With respect to the embodiments shown above by way of example, it should be appreciated a variety of additional embodiments of the present cooling techniques not described in specificity herein may exist. For example, in some embodiments, the height of the surface features 72 may be uniform or may vary across the downstream end portion 52 of the combustor liner 34. In other embodiments, the surface pattern 62 on the downstream end portion 52 may include a variety of different surface features, such as a combination of the surface feature shapes discussed above. In yet another embodiment, the surface pattern 62 may include surface features 72 that are uniform in shape, but vary in size. Further, it should be appreciated that the presently disclosed cooling techniques may be used in conjunction with other cooling techniques to facilitate the cooling of the combustor liner 34. For instance, in some embodiments, a patterned surface 62 may cover the entire outer surface of the combustor liner 34, rather than just the downstream end portion 52. Likewise, the patterned surface may be disposed on the liner 34, the transition piece 46, or both.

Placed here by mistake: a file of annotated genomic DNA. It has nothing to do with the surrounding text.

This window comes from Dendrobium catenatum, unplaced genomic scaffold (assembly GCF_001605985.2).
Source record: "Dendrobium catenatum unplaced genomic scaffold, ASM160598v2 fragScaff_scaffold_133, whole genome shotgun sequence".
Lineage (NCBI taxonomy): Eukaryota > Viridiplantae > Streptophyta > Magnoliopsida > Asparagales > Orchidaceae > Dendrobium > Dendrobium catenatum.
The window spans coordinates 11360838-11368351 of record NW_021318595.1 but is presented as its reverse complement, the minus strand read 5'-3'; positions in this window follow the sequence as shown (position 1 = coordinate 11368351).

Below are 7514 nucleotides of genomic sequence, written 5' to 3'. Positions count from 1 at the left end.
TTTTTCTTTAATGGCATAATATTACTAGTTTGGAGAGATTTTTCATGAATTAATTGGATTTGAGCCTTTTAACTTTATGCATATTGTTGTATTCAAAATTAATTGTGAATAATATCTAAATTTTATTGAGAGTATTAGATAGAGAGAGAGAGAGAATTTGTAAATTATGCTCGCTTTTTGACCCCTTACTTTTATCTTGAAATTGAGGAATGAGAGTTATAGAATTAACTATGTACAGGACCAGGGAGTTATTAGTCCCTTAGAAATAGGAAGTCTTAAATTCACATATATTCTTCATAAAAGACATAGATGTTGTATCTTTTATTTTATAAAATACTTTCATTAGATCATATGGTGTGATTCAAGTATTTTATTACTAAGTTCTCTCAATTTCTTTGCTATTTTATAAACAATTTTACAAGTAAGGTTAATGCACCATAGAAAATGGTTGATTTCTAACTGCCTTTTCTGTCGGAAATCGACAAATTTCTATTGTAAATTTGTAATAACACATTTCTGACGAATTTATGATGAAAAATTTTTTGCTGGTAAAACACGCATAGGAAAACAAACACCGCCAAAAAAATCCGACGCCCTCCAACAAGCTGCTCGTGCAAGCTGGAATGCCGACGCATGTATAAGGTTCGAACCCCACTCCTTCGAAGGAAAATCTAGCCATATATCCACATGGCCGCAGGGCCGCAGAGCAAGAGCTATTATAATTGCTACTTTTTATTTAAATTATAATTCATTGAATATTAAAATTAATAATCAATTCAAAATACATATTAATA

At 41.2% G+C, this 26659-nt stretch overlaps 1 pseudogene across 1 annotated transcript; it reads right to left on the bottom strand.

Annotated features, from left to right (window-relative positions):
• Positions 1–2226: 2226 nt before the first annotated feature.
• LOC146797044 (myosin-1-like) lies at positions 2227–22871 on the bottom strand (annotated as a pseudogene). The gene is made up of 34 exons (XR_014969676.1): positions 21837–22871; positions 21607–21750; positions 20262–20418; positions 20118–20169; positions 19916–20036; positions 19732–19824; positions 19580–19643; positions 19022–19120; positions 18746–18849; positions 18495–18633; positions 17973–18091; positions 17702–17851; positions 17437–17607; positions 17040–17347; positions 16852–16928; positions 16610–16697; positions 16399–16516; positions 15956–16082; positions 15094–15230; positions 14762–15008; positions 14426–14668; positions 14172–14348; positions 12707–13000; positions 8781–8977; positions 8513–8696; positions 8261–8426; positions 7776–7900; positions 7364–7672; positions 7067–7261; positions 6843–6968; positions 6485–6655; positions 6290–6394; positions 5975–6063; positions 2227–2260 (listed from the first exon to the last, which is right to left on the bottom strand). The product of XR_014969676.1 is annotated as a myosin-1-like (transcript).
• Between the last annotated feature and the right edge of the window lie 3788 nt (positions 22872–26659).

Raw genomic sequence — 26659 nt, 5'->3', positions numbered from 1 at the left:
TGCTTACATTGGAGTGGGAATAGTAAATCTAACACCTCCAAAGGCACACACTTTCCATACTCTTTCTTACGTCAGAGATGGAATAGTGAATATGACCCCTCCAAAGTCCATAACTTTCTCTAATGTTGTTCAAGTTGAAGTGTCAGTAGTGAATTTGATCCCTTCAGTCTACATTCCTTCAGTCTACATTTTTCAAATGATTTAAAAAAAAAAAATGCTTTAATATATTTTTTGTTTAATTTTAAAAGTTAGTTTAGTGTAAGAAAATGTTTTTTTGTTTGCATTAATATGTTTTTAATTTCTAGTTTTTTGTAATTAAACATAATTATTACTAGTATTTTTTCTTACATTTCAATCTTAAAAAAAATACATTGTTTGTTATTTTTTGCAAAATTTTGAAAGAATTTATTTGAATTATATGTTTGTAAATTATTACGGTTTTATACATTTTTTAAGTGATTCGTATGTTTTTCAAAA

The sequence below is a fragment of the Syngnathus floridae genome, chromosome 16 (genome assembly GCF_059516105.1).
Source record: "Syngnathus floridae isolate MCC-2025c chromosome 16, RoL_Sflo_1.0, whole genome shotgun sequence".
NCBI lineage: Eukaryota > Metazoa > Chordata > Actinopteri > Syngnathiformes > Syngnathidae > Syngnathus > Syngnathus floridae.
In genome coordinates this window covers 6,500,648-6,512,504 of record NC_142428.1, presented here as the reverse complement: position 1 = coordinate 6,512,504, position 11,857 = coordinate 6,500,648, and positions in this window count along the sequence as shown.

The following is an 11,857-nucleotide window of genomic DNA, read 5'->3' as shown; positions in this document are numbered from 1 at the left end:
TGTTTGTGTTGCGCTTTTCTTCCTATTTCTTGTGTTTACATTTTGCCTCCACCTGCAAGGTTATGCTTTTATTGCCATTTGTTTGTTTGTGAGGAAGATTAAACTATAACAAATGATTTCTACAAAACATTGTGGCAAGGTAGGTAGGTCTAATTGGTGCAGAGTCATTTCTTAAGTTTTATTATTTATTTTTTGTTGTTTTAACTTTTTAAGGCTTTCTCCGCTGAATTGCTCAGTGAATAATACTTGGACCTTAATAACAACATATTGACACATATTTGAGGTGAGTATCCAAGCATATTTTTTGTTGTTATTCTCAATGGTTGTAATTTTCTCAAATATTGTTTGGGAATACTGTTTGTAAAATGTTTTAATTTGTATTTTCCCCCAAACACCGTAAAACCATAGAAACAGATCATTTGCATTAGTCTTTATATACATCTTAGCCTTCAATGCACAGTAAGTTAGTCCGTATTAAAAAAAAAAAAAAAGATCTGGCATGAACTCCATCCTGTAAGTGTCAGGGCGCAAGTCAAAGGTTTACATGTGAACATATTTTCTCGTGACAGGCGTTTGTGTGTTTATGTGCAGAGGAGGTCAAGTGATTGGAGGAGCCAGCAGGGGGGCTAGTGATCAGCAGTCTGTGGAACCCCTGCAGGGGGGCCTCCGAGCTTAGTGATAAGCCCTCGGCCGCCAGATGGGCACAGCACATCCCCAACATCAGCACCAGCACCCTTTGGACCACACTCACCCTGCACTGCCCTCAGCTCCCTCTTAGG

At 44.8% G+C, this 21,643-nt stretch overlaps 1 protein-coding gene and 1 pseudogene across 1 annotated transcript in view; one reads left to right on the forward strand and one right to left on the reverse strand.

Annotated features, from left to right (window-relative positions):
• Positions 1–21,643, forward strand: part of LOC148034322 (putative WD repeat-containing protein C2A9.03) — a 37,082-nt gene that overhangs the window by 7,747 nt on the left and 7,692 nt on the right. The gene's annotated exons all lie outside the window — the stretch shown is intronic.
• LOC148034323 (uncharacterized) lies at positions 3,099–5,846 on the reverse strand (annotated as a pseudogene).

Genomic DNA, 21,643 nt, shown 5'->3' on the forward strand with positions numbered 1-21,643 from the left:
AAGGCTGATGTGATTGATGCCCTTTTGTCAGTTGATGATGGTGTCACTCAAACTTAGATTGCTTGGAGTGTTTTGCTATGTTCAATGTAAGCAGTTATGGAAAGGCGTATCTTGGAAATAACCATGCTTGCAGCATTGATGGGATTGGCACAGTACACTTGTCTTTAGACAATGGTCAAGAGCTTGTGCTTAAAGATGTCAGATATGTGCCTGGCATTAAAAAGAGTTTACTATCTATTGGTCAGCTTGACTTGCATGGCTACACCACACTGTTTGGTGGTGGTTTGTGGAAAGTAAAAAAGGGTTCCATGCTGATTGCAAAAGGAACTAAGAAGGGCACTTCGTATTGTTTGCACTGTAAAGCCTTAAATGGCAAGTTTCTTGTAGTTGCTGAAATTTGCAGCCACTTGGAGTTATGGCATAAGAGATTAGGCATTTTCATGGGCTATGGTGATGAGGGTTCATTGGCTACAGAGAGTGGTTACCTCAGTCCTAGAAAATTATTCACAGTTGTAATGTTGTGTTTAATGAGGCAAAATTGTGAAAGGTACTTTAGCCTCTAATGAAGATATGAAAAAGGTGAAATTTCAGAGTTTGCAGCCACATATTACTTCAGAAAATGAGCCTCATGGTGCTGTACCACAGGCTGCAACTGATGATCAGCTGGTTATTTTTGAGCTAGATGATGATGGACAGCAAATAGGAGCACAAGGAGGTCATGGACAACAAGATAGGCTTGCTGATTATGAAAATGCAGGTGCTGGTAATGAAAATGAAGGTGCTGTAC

• [0043]
    This written description uses examples to disclose the invention, including the best mode, and also to enable any person skilled in the art to practice the invention, including making and using any devices or systems and performing any incorporated methods. The patentable scope of the invention is defined by the claims, and may include other examples that occur to those skilled in the art. Such other examples are intended to be within the scope of the claims if they have structural elements that do not differ from the literal language of the claims, or if they include equivalent structural elements with insubstantial differences from the literal languages of the claims.

Claims (20)

  1. 1. A system comprising:
    a turbine engine comprising:
    a combustor having an annular liner with a downstream end portion relative to a downstream direction of combustion along a longitudinal axis of the combustor, wherein the downstream end portion comprises a patterned surface with a non-linear arrangement of surface features relative to the longitudinal axis.
  2. 2. The system of claim 1, wherein the surface features are generally diamond shaped.
  3. 3. The system of claim 1, wherein the non-linear arrangement of the surface features generally defines a criss-cross pattern relative to the longitudinal axis.
  4. 4. The system of claim 1, wherein the patterned surface is disposed on the outer surface of the downstream end portion of the annular liner.
  5. 5. The system of claim 1, wherein an axial length of the downstream end portion is less than or equal to approximately 20 percent of a total axial length of the annular liner.
  6. 6. The system of claim 1, wherein the combustor comprises an annular wrapper disposed about the downstream end portion of the annular liner, wherein the patterned surface on the downstream end portion and an inner surface of the annular wrapper form an annular cooling channel.